Health care reform
Employees with Flexible Spending Accounts (FSAs) now have a little more flexibility. A recent rule modification from the Internal Revenue Service (IRS) now allows FSA holders to roll over up to $500 of savings for use in the following year.1,2
FSAs are pre-tax savings accounts, typically employee funded, that are used to reimburse employees for qualified medical expenses. The new rule changes the longstanding “use-it-or-lose-it” rule, which required that employees spend their FSA savings during the year in which the savings were accrued. For employees, predicting how much money they needed to save for that year’s medical expenses was often tricky, sometimes leading to lost money when they saved more than they spent.
Employers retain the ability to offer a grace period (up to a 75-day extension) on spending the unused funds. However, they cannot offer both a grace period and the $500 rollover. They must choose one or the other and amend their plans if necessary.3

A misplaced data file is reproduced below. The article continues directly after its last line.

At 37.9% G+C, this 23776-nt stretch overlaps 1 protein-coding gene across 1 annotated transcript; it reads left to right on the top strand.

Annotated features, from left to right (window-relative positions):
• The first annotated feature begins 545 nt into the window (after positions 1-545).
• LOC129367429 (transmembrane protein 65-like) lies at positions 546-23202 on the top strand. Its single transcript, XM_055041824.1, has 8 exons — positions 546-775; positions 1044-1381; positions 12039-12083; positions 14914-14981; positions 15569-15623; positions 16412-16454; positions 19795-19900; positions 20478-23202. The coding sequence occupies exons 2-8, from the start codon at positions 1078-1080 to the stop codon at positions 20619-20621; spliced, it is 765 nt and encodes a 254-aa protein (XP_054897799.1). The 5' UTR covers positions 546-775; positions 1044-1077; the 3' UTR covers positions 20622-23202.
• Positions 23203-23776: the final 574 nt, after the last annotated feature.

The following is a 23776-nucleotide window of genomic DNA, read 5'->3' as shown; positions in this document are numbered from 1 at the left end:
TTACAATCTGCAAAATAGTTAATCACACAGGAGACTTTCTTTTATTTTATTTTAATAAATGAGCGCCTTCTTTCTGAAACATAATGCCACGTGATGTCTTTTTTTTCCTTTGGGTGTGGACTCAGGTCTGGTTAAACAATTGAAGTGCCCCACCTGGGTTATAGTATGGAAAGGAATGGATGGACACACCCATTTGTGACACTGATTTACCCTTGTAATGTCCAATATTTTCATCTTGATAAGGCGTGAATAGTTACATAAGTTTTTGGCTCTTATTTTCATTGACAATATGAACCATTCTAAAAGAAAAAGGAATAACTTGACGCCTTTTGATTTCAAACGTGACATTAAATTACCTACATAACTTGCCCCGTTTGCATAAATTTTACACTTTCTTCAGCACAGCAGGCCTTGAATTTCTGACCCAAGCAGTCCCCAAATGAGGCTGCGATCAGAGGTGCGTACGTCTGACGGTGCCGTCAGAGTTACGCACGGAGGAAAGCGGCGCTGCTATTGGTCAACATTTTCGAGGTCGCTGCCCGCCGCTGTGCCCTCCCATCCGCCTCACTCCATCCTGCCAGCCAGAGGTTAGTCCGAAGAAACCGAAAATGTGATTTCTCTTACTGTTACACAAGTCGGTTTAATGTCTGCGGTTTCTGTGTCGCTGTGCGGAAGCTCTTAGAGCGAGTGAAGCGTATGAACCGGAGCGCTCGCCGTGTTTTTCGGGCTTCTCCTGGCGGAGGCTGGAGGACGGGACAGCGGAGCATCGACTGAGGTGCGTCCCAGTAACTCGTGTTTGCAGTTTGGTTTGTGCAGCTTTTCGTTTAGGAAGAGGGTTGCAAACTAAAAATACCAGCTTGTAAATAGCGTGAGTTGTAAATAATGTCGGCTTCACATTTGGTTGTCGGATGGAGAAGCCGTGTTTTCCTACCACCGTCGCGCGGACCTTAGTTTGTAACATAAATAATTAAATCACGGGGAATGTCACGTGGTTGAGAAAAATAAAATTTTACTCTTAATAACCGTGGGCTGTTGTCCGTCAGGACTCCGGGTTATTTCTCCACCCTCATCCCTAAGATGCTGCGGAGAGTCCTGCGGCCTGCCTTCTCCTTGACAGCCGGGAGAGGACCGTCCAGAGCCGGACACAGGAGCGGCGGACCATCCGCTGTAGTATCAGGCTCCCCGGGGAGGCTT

Under the Patient Protection and Affordable Care Act (PPACA), as of January 1, 2013, the pre-tax contributions an employee can make to an FSA under an employer cafeteria plan were limited to $2,500 and indexed for inflation. This provision limits the tax savings on medical spending that FSAs provide, to help offset the costs of the reform program. It is also based on the assumption that health care reform will lessen the need to save for medical expenses.4 The new $500 rollover rule does not increase the maximum contributions an employee can make.5
The IRS notice discussing the rule change indicates that rules for employers with non-calendar plan years are forthcoming. The change takes effect immediately. FSAs should not be confused with Health Reimbursement Accounts, which have different requirements.
Employers may need to amend their plans to add a rollover provision to their FSA plan document and eliminate any grace period provision. They will also need to clearly communicate this change to employees.
Employees will now be able to roll over $500 of unused funds in their FSAs without a penalty and without losing those funds. Employees will still need to be mindful of their allocations and ensure they are saving appropriately.